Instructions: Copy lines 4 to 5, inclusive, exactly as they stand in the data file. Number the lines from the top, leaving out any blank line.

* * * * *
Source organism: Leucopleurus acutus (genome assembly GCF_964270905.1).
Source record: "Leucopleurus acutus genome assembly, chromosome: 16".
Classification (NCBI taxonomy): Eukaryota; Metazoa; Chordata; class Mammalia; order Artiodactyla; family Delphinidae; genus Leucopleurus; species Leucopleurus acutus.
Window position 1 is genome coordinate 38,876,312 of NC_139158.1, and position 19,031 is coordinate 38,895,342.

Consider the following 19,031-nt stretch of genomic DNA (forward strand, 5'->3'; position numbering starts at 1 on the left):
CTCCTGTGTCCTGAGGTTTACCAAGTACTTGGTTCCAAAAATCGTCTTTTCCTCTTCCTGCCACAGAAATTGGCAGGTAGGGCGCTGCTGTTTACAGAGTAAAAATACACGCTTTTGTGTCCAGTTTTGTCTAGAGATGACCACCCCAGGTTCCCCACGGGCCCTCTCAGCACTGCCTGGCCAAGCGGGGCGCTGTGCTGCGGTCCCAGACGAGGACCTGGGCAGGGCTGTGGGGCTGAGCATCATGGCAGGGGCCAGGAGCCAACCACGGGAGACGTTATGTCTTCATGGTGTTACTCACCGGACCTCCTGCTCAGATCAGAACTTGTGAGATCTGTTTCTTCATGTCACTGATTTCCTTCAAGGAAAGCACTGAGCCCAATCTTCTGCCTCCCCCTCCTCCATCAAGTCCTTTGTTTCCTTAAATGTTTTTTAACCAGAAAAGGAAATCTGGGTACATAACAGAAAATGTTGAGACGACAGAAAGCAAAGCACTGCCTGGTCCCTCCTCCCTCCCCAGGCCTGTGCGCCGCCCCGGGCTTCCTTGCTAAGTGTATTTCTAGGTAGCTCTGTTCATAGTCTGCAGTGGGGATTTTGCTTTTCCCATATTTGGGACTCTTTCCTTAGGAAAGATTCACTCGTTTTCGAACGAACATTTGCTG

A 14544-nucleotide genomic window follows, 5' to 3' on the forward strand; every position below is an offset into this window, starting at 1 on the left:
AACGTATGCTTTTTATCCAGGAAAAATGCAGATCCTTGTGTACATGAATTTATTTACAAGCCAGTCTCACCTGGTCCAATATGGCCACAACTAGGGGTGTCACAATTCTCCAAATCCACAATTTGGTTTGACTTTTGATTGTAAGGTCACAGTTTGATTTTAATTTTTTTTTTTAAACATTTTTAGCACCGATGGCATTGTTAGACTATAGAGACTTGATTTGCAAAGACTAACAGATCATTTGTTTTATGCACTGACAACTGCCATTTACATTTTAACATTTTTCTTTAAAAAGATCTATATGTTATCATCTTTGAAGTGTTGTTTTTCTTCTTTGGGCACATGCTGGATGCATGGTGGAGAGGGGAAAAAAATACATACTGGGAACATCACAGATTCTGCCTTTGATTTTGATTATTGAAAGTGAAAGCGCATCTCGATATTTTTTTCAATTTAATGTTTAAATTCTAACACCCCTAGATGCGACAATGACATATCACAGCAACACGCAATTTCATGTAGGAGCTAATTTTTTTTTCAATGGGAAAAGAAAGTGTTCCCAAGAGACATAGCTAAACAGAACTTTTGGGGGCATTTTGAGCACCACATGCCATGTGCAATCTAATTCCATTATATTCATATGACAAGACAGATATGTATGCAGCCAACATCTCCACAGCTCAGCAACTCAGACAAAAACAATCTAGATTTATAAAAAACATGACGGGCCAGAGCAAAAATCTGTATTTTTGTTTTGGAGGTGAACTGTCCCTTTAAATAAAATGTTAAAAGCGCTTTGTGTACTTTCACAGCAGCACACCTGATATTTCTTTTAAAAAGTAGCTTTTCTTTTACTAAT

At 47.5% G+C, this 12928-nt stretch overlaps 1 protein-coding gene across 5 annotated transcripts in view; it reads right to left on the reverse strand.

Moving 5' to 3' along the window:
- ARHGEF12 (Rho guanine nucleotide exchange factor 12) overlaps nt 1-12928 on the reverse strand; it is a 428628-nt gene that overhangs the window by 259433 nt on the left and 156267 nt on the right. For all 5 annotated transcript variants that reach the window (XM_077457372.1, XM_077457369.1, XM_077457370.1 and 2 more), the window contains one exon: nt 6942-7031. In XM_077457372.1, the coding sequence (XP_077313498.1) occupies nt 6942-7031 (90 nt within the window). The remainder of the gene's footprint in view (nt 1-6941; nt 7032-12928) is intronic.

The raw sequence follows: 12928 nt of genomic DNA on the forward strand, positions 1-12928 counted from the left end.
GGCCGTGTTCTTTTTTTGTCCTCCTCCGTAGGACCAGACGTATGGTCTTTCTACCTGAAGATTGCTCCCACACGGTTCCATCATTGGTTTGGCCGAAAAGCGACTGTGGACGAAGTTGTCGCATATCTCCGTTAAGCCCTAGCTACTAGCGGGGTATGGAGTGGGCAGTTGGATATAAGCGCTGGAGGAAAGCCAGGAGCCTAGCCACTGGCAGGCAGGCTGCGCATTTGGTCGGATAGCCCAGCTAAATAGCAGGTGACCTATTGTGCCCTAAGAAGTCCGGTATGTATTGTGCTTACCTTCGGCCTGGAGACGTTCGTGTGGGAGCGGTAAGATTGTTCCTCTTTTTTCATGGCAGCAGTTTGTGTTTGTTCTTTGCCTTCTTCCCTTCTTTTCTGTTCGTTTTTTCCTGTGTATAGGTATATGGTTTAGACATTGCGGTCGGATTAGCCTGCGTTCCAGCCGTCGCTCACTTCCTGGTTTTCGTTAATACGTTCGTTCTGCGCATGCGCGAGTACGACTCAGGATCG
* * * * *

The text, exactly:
Window position 1 is genome coordinate 38,876,312 of NC_139158.1, and position 19,031 is coordinate 38,895,342.

Consider the following 19,031-nt stretch of genomic DNA (forward strand, 5'->3'; position numbering starts at 1 on the left):